Light can trigger a brand new electro-catalytic mechanism of water electrolysis
A team of researchers from the National University of Singapore (NUS) have made a serendipitous scientific discovery that could potentially revolutionize the way water is broken down to release hydrogen gas—an element crucial to many industrial processes.
The team, led by Associate Professor Xue Jun Min, Dr. Wang Xiaopeng, and Dr. Vincent Lee Wee Siang from the Department of Materials Science and Engineering under the NUS College of Design and Engineering (NUS CDE), found that light can trigger a new mechanism in a catalytic material used extensively in water electrolysis, where water is broken down into hydrogen and oxygen. The result is a more energy-efficient method of obtaining hydrogen.
This breakthrough was achieved in collaboration with Dr. Xi Shibo from the Institute of Sustainability for Chemicals, Energy and Environment under the Agency for Science, Technology and Research (A*STAR); Dr. Yu Zhigen from the Institute of High Performance Computing under A*STAR; and Dr. Wang Hao from the Department of Mechanical Engineering under the NUS CDE.
“We discovered that the redox center for electro-catalytic reaction is switched between metal and oxygen, triggered by light,” said Xue. “This largely improves the water electrolysis efficiency.”
The new finding can potentially open up new and more effective industrial methods of producing hydrogen and putting this environmentally friendly source of fuel within the reach of more people and industries.
Xue and his team detailed their discovery in a research paper published in renowned scientific journal Nature.
The accidental breakthrough
Under normal circumstances, Xue and his team may not have been able to come across such a groundbreaking discovery. But an accidental power trip of the ceiling lights in his laboratory almost three years ago allowed them to observe something that the global scientific community has not yet managed to do.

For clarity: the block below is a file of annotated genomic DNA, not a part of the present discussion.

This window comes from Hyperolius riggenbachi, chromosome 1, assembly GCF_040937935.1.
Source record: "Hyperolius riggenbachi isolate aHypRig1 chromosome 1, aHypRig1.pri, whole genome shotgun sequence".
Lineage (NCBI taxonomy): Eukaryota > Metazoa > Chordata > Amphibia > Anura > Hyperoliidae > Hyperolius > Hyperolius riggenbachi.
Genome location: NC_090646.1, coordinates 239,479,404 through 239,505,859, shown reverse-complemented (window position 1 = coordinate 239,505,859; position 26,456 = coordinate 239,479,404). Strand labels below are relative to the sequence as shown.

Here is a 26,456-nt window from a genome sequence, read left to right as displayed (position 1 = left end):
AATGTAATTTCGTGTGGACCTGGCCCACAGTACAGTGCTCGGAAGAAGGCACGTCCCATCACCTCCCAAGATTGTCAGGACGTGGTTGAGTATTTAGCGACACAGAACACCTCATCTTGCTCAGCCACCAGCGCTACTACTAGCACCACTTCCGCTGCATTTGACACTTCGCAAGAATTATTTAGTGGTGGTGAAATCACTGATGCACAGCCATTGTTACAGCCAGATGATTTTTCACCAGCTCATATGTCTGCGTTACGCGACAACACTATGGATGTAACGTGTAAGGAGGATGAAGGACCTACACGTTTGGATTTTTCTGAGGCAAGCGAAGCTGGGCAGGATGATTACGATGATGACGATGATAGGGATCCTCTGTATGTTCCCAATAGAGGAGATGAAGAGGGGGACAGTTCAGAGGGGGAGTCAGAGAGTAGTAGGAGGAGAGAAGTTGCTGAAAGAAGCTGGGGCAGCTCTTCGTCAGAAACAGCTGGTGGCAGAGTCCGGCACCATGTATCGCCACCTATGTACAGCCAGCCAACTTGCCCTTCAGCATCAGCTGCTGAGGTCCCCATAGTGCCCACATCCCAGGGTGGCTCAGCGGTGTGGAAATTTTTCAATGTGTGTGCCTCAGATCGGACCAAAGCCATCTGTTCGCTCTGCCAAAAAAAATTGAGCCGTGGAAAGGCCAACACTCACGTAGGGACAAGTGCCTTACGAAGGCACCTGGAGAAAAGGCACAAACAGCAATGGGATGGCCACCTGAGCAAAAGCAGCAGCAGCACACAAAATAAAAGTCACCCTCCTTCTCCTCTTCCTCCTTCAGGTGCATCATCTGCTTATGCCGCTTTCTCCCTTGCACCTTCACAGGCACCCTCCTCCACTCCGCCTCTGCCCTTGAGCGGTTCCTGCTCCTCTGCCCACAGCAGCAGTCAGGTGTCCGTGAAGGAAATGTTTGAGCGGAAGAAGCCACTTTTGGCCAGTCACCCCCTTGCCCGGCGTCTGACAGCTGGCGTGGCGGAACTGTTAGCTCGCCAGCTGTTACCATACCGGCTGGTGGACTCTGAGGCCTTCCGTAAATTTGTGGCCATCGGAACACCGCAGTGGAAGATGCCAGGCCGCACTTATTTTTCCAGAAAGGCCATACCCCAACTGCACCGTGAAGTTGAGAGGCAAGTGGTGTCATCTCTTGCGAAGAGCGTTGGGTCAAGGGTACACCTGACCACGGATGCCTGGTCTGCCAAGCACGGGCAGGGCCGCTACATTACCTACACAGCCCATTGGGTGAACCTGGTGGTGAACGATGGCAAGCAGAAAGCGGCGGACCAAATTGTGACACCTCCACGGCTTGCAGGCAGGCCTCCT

Back then, the ceiling lights in Xue’s research lab were usually turned on for 24 hours. One night in 2019, the lights went off due to a power trip. When the researchers returned the next day, they found that the performance of a nickel oxyhydroxide-based material in the water electrolysis experiment, which had continued in the dark, had fallen drastically.
“This drop in performance, nobody has ever noticed it before, because no one has ever done the experiment in the dark,” said Xue. “Also, the literature says that such a material shouldn’t be sensitive to light; light should not have any effect on its properties.”
The electro-catalytic mechanism in water electrolysis is a very well-researched topic, while the nickel-based material is a very common catalytic material. Hence, in order to establish that they were on the verge of discovering something groundbreaking, Xue and his team embarked on numerous repeated experiments. They dug deeper into the mechanics behind such a phenomenon. They even repeated the experiment outside of Singapore to ensure that their findings were consistent.
Three years on, Xue and his team were finally able to share their findings publicly in a paper.
With their findings, the team is now working on designing a new way to improve industrial processes to generate hydrogen. Xue is suggesting making the cells containing water to be transparent, so as to introduce light into the water splitting process.
“This should require less energy in the electrolysis process, and it should be much easier using natural light,” said Xue. “More hydrogen can be produced in a shorter amount of time, with less energy consumed.”
Food companies use hydrogen gas to turn unsaturated oils and fats into saturated ones, which give us margarine and butter. Hydrogen is also used to weld metals together, as it can generate a high temperature of 4,000 °C. The petroleum industry uses the gas to remove sulfur content from oil.
Moreover, hydrogen can potentially be used as a fuel. Long-touted as a sustainable fuel, hydrogen fuel produces no emissions as it burns upon reacting with oxygen—no ignition is needed, making it a cleaner and greener fuel source. It is also easier to store, making it more reliable than solar-powered batteries.
Xue is glad that the findings from his team of researchers could contribute to scientific discovery. He thinks that the way to develop science is not to keep finding new ways to do what has already been done, but to constantly push the boundaries.
“It’s only through accumulation of new knowledge that we can improve society progressively,” said Xue.
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